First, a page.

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[210] the subject of suffering prisoners, it was expected that other questions might be reached in the interests of peace. And yet again, Mr. Hunter knew it was the assurance brought by Mr. Blair that a commission sent to discuss the question of establishing amicable relations would be received by the President of the United States that led to the appointment of the commission of which Mr. Hunter was a member, and which he describes as originating in a desire to allay the anxieties of our people, and as being a proposition initiated by the President of the Confederacy for a conference. It is not correct, as stated by Mr. Hunter, that the commissioners were expected to meet Messrs. Lincoln and Seward at “Old point.” It was expected that they would be passed through the lines and received in Washington.

Mr. Hunter's instructions requested him, totidem verbis--“To proceed to Washington city for informal conference” with Mr. Lincoln.

A true-hearted Confederate, it might have been thought reasonably, instead of seeking to put his President in the attitude of renewing efforts for conference after previous rejections without any intervening overtures from the other side indicating a more conciliatory spirit, would the rather have made prominent the fact that it was the assurance of one coming directly from President Lincoln which led to the appointment at that time of the Commission.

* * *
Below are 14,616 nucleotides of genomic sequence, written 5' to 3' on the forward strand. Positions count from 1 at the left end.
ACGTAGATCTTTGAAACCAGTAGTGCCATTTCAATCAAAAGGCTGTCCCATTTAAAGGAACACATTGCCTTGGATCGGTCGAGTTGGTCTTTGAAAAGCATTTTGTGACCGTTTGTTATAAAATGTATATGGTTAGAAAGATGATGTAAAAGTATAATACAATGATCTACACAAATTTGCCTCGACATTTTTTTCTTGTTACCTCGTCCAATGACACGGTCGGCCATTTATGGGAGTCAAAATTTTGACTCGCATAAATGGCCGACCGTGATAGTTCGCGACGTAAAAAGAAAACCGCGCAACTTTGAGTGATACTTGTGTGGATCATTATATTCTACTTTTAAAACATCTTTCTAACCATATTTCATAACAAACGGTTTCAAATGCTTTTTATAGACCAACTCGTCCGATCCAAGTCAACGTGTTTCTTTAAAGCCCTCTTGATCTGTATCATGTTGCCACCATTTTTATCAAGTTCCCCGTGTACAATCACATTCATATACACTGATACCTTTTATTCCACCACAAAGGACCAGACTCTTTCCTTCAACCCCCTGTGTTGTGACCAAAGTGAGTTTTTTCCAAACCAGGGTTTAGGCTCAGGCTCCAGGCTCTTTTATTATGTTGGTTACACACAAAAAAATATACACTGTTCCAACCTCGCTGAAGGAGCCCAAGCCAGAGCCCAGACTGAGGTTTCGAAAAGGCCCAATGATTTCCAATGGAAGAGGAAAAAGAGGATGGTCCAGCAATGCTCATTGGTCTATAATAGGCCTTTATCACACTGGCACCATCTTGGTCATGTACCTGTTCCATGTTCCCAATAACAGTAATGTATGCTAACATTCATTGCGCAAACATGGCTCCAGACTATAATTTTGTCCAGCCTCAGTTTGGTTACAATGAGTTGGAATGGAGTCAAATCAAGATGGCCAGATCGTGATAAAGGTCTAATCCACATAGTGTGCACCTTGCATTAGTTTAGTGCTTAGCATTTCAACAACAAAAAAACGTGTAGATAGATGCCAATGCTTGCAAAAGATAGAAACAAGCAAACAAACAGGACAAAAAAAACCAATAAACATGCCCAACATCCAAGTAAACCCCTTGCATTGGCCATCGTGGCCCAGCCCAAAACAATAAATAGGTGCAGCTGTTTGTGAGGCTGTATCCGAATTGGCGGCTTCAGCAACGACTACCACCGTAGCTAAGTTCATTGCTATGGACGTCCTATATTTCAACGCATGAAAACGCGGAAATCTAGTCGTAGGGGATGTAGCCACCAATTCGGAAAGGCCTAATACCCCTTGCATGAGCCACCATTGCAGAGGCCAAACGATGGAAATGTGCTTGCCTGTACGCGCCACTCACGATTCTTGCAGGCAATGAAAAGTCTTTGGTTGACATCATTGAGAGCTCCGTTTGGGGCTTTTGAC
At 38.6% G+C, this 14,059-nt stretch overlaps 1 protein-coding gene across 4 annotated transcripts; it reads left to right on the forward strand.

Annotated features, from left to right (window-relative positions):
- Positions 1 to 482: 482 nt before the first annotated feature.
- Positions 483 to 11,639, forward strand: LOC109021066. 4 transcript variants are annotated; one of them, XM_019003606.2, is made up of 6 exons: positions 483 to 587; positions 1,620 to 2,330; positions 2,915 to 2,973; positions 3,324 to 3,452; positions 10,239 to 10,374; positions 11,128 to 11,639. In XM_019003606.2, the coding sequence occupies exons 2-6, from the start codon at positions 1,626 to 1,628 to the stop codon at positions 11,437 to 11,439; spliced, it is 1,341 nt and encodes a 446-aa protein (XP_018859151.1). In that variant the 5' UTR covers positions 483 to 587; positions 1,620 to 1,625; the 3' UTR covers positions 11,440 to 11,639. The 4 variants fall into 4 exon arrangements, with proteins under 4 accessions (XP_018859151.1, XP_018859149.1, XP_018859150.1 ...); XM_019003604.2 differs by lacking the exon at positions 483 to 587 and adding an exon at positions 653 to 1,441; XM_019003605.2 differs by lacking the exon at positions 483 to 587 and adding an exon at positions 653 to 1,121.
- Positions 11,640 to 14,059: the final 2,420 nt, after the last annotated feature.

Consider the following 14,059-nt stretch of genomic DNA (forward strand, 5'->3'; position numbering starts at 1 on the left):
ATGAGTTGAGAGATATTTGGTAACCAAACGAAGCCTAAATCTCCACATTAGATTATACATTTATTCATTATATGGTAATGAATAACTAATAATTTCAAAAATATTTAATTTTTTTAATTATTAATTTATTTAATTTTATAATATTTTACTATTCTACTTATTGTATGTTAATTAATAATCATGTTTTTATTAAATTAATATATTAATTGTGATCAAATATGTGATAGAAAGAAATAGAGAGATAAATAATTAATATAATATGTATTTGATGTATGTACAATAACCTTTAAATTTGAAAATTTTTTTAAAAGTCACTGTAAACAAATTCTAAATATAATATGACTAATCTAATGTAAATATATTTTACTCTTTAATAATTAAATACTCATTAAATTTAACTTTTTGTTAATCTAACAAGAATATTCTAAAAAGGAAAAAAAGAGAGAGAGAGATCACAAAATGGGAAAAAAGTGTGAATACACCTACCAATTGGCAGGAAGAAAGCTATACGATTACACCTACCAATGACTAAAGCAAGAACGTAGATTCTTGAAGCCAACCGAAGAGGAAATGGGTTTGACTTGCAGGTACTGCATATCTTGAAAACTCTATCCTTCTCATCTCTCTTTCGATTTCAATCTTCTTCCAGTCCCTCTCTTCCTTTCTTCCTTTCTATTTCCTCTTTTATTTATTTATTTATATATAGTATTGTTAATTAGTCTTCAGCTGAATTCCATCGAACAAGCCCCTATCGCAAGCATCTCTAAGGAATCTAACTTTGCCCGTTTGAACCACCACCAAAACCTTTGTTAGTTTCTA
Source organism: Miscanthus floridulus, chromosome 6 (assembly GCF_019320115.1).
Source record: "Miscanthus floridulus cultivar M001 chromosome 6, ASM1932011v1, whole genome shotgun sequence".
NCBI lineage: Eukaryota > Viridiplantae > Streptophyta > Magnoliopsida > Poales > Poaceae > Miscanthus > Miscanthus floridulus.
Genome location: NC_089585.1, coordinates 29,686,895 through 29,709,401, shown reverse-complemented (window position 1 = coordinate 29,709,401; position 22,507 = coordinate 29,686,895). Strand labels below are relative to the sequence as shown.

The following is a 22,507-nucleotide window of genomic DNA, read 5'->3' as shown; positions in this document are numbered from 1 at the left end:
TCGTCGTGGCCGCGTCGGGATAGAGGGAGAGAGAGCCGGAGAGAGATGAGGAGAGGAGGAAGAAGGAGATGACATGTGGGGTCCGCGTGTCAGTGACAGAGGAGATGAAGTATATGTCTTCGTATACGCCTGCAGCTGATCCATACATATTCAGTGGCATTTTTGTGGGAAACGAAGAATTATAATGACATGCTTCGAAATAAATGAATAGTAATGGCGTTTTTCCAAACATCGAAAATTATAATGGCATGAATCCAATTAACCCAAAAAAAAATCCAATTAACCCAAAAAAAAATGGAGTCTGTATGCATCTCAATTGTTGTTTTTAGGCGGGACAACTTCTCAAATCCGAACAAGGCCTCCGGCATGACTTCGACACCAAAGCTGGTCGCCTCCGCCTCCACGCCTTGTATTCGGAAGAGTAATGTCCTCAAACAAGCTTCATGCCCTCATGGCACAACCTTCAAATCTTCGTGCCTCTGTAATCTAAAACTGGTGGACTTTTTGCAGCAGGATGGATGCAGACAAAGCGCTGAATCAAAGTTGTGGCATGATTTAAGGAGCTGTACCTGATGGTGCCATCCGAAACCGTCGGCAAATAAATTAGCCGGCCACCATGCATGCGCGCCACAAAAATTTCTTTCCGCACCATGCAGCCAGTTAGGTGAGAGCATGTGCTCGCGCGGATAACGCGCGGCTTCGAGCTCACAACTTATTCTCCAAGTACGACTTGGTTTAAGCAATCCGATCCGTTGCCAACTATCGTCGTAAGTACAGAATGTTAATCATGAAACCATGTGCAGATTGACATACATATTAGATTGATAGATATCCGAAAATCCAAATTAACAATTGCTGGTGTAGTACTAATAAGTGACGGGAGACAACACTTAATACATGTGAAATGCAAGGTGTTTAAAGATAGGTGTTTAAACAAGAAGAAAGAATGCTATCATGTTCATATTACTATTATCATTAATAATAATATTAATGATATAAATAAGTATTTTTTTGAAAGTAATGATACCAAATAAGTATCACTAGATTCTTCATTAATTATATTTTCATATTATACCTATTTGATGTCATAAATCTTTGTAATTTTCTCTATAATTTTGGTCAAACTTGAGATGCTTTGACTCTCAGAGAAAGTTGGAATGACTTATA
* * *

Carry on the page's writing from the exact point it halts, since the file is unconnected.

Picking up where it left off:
With regard to the instructions to the commissioners, Mr. Hunter notices that they were “to treat on the basis of two countries,” thus precluding any idea of “reunion,” a provision which, he says, gave rise to difficulties; and he adds: “It was rumored that Mr. Benjamin, Secretary of State, foreseeing this, had endeavored in vain to have it stricken out.” If Mr. Hunter then believed all that he now asserts, why did he not frankly state his views to the President and decline to serve on the Commission? If he wished to go for the purpose of promoting “reunion” --that is to say, to surrender the Confederacy-he knew, or might easily have learned, that his views were too little in accord with those of the President for his employment in the confidential service to which he was commissioned.

The letter of Mr. Benjamin, hereunto subjoined, with the copies of his original draft of instructions to the commissioners and the

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